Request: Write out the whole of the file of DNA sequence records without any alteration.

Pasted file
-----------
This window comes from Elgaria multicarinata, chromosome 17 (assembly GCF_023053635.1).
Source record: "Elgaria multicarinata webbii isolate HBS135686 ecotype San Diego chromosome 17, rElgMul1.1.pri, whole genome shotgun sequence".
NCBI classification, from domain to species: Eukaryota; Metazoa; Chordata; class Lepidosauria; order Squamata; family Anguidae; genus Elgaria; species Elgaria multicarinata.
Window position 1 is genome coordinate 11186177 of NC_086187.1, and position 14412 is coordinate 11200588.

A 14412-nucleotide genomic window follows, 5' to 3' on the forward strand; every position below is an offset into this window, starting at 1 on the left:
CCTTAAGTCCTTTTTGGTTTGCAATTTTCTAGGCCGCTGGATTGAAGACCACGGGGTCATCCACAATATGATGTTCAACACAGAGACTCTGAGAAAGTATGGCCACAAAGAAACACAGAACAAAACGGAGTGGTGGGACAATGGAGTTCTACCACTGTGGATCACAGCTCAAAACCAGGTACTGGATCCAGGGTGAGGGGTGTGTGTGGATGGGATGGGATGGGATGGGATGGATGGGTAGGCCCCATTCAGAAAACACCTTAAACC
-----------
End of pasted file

This window comes from Elgaria multicarinata, chromosome 17 (assembly GCF_023053635.1).
Source record: "Elgaria multicarinata webbii isolate HBS135686 ecotype San Diego chromosome 17, rElgMul1.1.pri, whole genome shotgun sequence".
NCBI classification, from domain to species: Eukaryota; Metazoa; Chordata; class Lepidosauria; order Squamata; family Anguidae; genus Elgaria; species Elgaria multicarinata.
Window position 1 is genome coordinate 11186177 of NC_086187.1, and position 14412 is coordinate 11200588.

A 14412-nucleotide genomic window follows, 5' to 3' on the forward strand; every position below is an offset into this window, starting at 1 on the left:
CCTTAAGTCCTTTTTGGTTTGCAATTTTCTAGGCCGCTGGATTGAAGACCACGGGGTCATCCACAATATGATGTTCAACACAGAGACTCTGAGAAAGTATGGCCACAAAGAAACACAGAACAAAACGGAGTGGTGGGACAATGGAGTTCTACCACTGTGGATCACAGCTCAAAACCAGGTACTGGATCCAGGGTGAGGGGTGTGTGTGGATGGGATGGGATGGGATGGGATGGATGGGTAGGCCCCATTCAGAAAACACCTTAAACC